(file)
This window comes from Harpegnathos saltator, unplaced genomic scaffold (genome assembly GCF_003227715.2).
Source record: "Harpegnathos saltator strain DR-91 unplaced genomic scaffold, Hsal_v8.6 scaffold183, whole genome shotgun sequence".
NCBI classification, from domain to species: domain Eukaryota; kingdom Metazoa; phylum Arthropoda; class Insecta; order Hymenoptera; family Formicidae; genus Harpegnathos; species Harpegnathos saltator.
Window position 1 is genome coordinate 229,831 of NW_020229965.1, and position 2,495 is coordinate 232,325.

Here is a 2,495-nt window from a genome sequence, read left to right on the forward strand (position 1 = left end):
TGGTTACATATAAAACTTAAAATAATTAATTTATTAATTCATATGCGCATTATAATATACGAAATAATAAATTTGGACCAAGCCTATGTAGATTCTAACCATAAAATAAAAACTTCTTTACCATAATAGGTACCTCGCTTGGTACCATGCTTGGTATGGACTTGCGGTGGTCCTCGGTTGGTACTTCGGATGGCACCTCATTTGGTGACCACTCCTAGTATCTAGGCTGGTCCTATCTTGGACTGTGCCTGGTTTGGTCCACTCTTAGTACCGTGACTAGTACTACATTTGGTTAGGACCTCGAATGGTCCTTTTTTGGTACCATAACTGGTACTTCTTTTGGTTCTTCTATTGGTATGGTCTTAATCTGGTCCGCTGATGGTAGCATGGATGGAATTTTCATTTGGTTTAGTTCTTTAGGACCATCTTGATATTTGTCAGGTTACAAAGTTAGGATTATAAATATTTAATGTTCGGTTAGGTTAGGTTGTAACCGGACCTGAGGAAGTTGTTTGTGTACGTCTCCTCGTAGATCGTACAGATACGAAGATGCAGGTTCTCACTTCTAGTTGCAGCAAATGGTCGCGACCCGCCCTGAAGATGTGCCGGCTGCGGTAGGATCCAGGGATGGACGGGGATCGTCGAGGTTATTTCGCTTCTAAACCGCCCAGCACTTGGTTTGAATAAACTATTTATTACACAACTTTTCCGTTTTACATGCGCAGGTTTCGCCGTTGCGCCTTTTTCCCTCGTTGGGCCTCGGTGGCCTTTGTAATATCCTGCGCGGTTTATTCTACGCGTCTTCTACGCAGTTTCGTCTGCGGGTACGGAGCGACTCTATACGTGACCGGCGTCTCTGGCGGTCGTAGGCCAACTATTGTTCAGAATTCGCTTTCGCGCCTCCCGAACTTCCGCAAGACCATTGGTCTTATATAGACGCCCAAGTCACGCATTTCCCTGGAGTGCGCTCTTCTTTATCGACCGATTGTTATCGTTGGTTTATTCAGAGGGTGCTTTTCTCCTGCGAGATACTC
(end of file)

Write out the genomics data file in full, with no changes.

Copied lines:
This window comes from Harpegnathos saltator, unplaced genomic scaffold (genome assembly GCF_003227715.2).
Source record: "Harpegnathos saltator strain DR-91 unplaced genomic scaffold, Hsal_v8.6 scaffold183, whole genome shotgun sequence".
NCBI classification, from domain to species: domain Eukaryota; kingdom Metazoa; phylum Arthropoda; class Insecta; order Hymenoptera; family Formicidae; genus Harpegnathos; species Harpegnathos saltator.
Window position 1 is genome coordinate 229,831 of NW_020229965.1, and position 2,495 is coordinate 232,325.

Here is a 2,495-nt window from a genome sequence, read left to right on the forward strand (position 1 = left end):
TGGTTACATATAAAACTTAAAATAATTAATTTATTAATTCATATGCGCATTATAATATACGAAATAATAAATTTGGACCAAGCCTATGTAGATTCTAACCATAAAATAAAAACTTCTTTACCATAATAGGTACCTCGCTTGGTACCATGCTTGGTATGGACTTGCGGTGGTCCTCGGTTGGTACTTCGGATGGCACCTCATTTGGTGACCACTCCTAGTATCTAGGCTGGTCCTATCTTGGACTGTGCCTGGTTTGGTCCACTCTTAGTACCGTGACTAGTACTACATTTGGTTAGGACCTCGAATGGTCCTTTTTTGGTACCATAACTGGTACTTCTTTTGGTTCTTCTATTGGTATGGTCTTAATCTGGTCCGCTGATGGTAGCATGGATGGAATTTTCATTTGGTTTAGTTCTTTAGGACCATCTTGATATTTGTCAGGTTACAAAGTTAGGATTATAAATATTTAATGTTCGGTTAGGTTAGGTTGTAACCGGACCTGAGGAAGTTGTTTGTGTACGTCTCCTCGTAGATCGTACAGATACGAAGATGCAGGTTCTCACTTCTAGTTGCAGCAAATGGTCGCGACCCGCCCTGAAGATGTGCCGGCTGCGGTAGGATCCAGGGATGGACGGGGATCGTCGAGGTTATTTCGCTTCTAAACCGCCCAGCACTTGGTTTGAATAAACTATTTATTACACAACTTTTCCGTTTTACATGCGCAGGTTTCGCCGTTGCGCCTTTTTCCCTCGTTGGGCCTCGGTGGCCTTTGTAATATCCTGCGCGGTTTATTCTACGCGTCTTCTACGCAGTTTCGTCTGCGGGTACGGAGCGACTCTATACGTGACCGGCGTCTCTGGCGGTCGTAGGCCAACTATTGTTCAGAATTCGCTTTCGCGCCTCCCGAACTTCCGCAAGACCATTGGTCTTATATAGACGCCCAAGTCACGCATTTCCCTGGAGTGCGCTCTTCTTTATCGACCGATTGTTATCGTTGGTTTATTCAGAGGGTGCTTTTCTCCTGCGAGATACTC